We put the Kratos on the front only and started hitting the corners hard again. The Kratos is wonderfully predictable and it handles corners with ease. Braking is impressive too, as it performed well even in dusty covered trails. We set some Strava personal records not only up but going downhill as well, as we mounted this on our trusty Specialized Carbon Epic

Over the course of 20 rides, we hardly noticed wear on the tires so we expect these to last long. We are pleasantly surprised to see this tire from this new (to the US) company. It’s good to see a new player in the market deliver a fresh approach to tires.

Overall: 5 chili peppers
Value: 4.5 chili peppers

About the author: Francis Cebedo

The founder of mtbr and roadbikereview, Francis Cebedo believes that every cyclist has a lot to teach and a lot to learn. "Our websites are communal hubs for sharing cycling experiences, trading adventure stories, and passing along product information and opinions." Francis' favorite bike is the last bike he rode, whether it's a dirt jumper, singlespeed, trail bike, lugged commuter or ultralight carbon road steed. Indeed, Francis loves cycling in all its forms and is happiest when infecting others with that same passion. Francis also believes that IPA will save America.


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  • StiHacka says:

    Nice review, thank you Francis. It is good to see quality Czech products appearing in the US. I wish they will get in the 650b business and give us some aggressive AM treads for the betweeners, too. remerx.cz, a Czech wheels manufacturer, has been offering 650b rims for a while so I believe there must be some demand at least in the EU.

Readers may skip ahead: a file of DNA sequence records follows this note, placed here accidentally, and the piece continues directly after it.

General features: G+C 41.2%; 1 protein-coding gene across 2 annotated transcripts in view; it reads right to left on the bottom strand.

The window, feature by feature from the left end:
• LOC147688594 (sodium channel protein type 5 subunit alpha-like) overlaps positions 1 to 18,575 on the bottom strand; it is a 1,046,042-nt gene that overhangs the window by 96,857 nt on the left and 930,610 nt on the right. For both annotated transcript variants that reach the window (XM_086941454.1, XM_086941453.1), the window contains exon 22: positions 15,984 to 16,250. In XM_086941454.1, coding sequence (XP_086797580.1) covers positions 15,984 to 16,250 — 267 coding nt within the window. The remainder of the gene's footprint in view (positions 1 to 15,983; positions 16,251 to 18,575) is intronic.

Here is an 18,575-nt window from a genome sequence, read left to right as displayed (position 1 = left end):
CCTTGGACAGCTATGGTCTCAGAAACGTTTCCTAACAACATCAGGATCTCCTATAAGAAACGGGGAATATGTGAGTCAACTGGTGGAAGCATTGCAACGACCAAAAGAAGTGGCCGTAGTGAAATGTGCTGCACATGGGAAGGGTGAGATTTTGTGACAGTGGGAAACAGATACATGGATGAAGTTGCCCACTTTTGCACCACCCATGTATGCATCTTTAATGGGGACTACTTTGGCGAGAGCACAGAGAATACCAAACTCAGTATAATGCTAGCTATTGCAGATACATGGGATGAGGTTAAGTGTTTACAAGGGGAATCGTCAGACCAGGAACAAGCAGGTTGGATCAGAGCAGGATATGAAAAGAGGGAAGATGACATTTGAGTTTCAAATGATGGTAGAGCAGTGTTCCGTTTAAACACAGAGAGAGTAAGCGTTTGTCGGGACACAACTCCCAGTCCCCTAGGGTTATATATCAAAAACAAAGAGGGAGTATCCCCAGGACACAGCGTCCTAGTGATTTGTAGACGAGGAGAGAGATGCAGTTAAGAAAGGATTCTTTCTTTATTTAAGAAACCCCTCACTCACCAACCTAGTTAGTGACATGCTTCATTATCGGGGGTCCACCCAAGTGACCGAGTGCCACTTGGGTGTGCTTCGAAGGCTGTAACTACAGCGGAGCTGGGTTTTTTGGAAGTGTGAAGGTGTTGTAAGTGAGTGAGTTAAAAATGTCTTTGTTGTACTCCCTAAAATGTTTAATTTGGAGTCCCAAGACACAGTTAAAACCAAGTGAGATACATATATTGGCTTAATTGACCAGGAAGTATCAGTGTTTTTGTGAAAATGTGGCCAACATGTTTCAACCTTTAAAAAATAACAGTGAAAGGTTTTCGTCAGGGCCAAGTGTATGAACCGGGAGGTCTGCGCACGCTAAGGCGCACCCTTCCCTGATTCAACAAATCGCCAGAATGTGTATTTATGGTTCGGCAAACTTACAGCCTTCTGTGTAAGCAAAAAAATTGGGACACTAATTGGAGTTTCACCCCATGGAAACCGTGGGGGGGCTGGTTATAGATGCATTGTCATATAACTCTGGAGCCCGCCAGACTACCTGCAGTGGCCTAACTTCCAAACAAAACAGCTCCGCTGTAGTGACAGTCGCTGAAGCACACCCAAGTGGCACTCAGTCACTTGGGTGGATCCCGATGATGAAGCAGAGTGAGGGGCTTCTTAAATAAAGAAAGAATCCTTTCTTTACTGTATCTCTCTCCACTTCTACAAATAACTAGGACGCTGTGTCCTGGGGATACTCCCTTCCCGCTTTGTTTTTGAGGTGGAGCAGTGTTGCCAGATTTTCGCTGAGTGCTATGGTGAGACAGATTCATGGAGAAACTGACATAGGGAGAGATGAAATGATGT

• trifasciata says:

    Which is a better front tire (cornering, traction), the Scylla or Panaracer Driver Pro?

  • Francis says:

    The better cornering tire is the Panaracer Driver Pro because it has large side knobs. The Scylla is a little better at climbing and braking. My ultimate speed setup is the Driver Pro front and Scylla back.

  • Case says:

    Hello. I’m the distributor for Rubena here in the States and I thought I’d jump in with a couple of things. @StiHacka, Rubena will be producing the Scylla and the Charybdis in 650b and they will be available soon. @MTBR.com, thanks for the review, I’m very happy you thought well of the tires. We work hard to find vendors like Rubena to bring to market here in the States. I was immediately impressed with their quality and their pricing. I encourage anyone here to please post thoughts and critiques when you have had the opportunity to ride Rubena.

    Thanks,

    Matt Case

  • nfsfox says: